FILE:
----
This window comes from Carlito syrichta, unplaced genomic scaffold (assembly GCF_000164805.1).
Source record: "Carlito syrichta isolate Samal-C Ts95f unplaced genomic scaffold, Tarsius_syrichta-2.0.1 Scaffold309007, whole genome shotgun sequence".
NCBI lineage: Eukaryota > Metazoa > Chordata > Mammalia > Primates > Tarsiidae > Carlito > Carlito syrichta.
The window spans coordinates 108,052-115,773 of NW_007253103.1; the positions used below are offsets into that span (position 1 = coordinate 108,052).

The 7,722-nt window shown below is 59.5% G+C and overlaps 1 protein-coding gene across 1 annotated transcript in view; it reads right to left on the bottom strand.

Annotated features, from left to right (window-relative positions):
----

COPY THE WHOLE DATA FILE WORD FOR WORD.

This window comes from Carlito syrichta, unplaced genomic scaffold (assembly GCF_000164805.1).
Source record: "Carlito syrichta isolate Samal-C Ts95f unplaced genomic scaffold, Tarsius_syrichta-2.0.1 Scaffold309007, whole genome shotgun sequence".
NCBI lineage: Eukaryota > Metazoa > Chordata > Mammalia > Primates > Tarsiidae > Carlito > Carlito syrichta.
The window spans coordinates 108,052-115,773 of NW_007253103.1; the positions used below are offsets into that span (position 1 = coordinate 108,052).

The 7,722-nt window shown below is 59.5% G+C and overlaps 1 protein-coding gene across 1 annotated transcript in view; it reads right to left on the bottom strand.

Annotated features, from left to right (window-relative positions):